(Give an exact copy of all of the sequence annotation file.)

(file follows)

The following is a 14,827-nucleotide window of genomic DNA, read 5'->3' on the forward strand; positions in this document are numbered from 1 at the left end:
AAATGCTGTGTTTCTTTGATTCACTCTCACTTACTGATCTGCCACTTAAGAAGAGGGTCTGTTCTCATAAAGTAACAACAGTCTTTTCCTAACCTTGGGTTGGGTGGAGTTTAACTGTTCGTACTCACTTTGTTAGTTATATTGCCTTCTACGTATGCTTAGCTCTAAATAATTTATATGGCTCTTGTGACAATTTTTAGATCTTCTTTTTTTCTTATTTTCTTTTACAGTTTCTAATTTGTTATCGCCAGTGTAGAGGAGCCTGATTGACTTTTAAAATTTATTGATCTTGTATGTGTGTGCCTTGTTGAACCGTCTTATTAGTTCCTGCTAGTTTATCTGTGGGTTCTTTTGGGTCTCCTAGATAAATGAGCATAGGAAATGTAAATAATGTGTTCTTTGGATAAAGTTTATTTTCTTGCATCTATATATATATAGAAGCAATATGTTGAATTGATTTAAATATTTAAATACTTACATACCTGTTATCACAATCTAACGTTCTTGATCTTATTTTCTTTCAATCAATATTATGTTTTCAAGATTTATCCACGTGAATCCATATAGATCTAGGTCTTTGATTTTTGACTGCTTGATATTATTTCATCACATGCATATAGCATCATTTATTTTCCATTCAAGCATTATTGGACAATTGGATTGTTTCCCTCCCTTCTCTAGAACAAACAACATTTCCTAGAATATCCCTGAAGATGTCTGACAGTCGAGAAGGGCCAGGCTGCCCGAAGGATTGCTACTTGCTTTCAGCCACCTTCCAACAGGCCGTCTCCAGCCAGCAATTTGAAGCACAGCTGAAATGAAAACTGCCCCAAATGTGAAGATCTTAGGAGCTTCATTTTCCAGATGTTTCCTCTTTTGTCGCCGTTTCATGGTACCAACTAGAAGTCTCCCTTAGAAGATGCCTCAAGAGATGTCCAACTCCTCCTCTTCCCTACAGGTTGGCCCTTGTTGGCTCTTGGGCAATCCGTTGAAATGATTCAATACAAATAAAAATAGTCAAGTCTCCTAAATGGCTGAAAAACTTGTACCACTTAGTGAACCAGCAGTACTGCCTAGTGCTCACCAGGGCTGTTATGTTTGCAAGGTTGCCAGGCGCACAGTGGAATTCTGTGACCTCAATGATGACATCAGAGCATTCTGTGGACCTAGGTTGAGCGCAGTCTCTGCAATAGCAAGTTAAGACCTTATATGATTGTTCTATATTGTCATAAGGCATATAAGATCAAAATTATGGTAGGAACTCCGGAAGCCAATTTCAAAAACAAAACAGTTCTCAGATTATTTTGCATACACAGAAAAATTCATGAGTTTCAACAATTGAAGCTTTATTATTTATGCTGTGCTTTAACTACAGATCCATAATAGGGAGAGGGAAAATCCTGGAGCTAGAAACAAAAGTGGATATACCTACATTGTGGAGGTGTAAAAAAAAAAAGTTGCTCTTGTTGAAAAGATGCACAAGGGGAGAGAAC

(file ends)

The following is a 14,827-nucleotide window of genomic DNA, read 5'->3' on the forward strand; positions in this document are numbered from 1 at the left end:
AAATGCTGTGTTTCTTTGATTCACTCTCACTTACTGATCTGCCACTTAAGAAGAGGGTCTGTTCTCATAAAGTAACAACAGTCTTTTCCTAACCTTGGGTTGGGTGGAGTTTAACTGTTCGTACTCACTTTGTTAGTTATATTGCCTTCTACGTATGCTTAGCTCTAAATAATTTATATGGCTCTTGTGACAATTTTTAGATCTTCTTTTTTTCTTATTTTCTTTTACAGTTTCTAATTTGTTATCGCCAGTGTAGAGGAGCCTGATTGACTTTTAAAATTTATTGATCTTGTATGTGTGTGCCTTGTTGAACCGTCTTATTAGTTCCTGCTAGTTTATCTGTGGGTTCTTTTGGGTCTCCTAGATAAATGAGCATAGGAAATGTAAATAATGTGTTCTTTGGATAAAGTTTATTTTCTTGCATCTATATATATATAGAAGCAATATGTTGAATTGATTTAAATATTTAAATACTTACATACCTGTTATCACAATCTAACGTTCTTGATCTTATTTTCTTTCAATCAATATTATGTTTTCAAGATTTATCCACGTGAATCCATATAGATCTAGGTCTTTGATTTTTGACTGCTTGATATTATTTCATCACATGCATATAGCATCATTTATTTTCCATTCAAGCATTATTGGACAATTGGATTGTTTCCCTCCCTTCTCTAGAACAAACAACATTTCCTAGAATATCCCTGAAGATGTCTGACAGTCGAGAAGGGCCAGGCTGCCCGAAGGATTGCTACTTGCTTTCAGCCACCTTCCAACAGGCCGTCTCCAGCCAGCAATTTGAAGCACAGCTGAAATGAAAACTGCCCCAAATGTGAAGATCTTAGGAGCTTCATTTTCCAGATGTTTCCTCTTTTGTCGCCGTTTCATGGTACCAACTAGAAGTCTCCCTTAGAAGATGCCTCAAGAGATGTCCAACTCCTCCTCTTCCCTACAGGTTGGCCCTTGTTGGCTCTTGGGCAATCCGTTGAAATGATTCAATACAAATAAAAATAGTCAAGTCTCCTAAATGGCTGAAAAACTTGTACCACTTAGTGAACCAGCAGTACTGCCTAGTGCTCACCAGGGCTGTTATGTTTGCAAGGTTGCCAGGCGCACAGTGGAATTCTGTGACCTCAATGATGACATCAGAGCATTCTGTGGACCTAGGTTGAGCGCAGTCTCTGCAATAGCAAGTTAAGACCTTATATGATTGTTCTATATTGTCATAAGGCATATAAGATCAAAATTATGGTAGGAACTCCGGAAGCCAATTTCAAAAACAAAACAGTTCTCAGATTATTTTGCATACACAGAAAAATTCATGAGTTTCAACAATTGAAGCTTTATTATTTATGCTGTGCTTTAACTACAGATCCATAATAGGGAGAGGGAAAATCCTGGAGCTAGAAACAAAAGTGGATATACCTACATTGTGGAGGTGTAAAAAAAAAAAGTTGCTCTTGTTGAAAAGATGCACAAGGGGAGAGAAC